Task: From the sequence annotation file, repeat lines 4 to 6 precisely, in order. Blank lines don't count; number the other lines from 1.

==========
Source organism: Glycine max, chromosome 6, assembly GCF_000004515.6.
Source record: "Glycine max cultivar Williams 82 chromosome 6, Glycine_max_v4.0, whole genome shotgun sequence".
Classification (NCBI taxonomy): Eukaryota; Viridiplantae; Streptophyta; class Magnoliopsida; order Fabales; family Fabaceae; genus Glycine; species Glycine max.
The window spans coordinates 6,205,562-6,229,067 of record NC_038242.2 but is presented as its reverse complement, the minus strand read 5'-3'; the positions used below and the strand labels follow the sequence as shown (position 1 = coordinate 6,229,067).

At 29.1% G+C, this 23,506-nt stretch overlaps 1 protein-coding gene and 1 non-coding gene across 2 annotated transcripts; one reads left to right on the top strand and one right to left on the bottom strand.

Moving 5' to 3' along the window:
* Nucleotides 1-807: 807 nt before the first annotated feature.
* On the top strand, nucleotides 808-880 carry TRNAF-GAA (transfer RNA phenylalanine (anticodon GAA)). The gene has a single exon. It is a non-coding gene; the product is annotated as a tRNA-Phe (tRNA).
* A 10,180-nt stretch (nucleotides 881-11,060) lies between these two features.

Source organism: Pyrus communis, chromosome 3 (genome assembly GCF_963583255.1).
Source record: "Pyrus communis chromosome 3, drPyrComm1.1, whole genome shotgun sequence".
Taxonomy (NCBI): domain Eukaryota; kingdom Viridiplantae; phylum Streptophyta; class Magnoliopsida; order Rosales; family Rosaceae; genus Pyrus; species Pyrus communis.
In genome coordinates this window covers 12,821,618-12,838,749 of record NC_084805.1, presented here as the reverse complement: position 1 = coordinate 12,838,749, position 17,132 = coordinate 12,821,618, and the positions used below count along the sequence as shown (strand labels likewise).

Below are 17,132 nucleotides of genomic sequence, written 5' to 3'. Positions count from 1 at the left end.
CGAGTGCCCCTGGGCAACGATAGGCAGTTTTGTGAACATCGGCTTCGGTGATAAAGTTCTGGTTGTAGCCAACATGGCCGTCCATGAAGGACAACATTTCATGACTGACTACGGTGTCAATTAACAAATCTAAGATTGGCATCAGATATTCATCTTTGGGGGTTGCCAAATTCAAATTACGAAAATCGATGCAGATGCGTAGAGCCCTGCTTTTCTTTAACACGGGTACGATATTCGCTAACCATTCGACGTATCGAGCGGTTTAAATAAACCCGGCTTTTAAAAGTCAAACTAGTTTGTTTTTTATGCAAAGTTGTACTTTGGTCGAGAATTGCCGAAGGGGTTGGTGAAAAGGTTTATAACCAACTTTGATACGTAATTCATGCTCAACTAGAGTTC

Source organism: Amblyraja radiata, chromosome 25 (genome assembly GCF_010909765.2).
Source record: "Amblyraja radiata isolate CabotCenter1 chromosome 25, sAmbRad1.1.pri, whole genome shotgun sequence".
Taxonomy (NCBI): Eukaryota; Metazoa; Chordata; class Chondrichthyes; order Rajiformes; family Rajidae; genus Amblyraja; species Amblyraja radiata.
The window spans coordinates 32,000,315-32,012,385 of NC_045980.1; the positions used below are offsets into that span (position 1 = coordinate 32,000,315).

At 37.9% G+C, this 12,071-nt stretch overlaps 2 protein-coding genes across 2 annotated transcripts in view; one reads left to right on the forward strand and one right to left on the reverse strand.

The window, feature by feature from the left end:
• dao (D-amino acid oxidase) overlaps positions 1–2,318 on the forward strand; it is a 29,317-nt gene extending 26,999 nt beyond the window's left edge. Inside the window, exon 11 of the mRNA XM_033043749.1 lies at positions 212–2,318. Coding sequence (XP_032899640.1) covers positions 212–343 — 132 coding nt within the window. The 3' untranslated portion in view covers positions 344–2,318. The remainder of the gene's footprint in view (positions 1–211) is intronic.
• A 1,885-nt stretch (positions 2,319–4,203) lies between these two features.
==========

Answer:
The window spans coordinates 6,205,562-6,229,067 of record NC_038242.2 but is presented as its reverse complement, the minus strand read 5'-3'; the positions used below and the strand labels follow the sequence as shown (position 1 = coordinate 6,229,067).

At 29.1% G+C, this 23,506-nt stretch overlaps 1 protein-coding gene and 1 non-coding gene across 2 annotated transcripts; one reads left to right on the top strand and one right to left on the bottom strand.

Moving 5' to 3' along the window: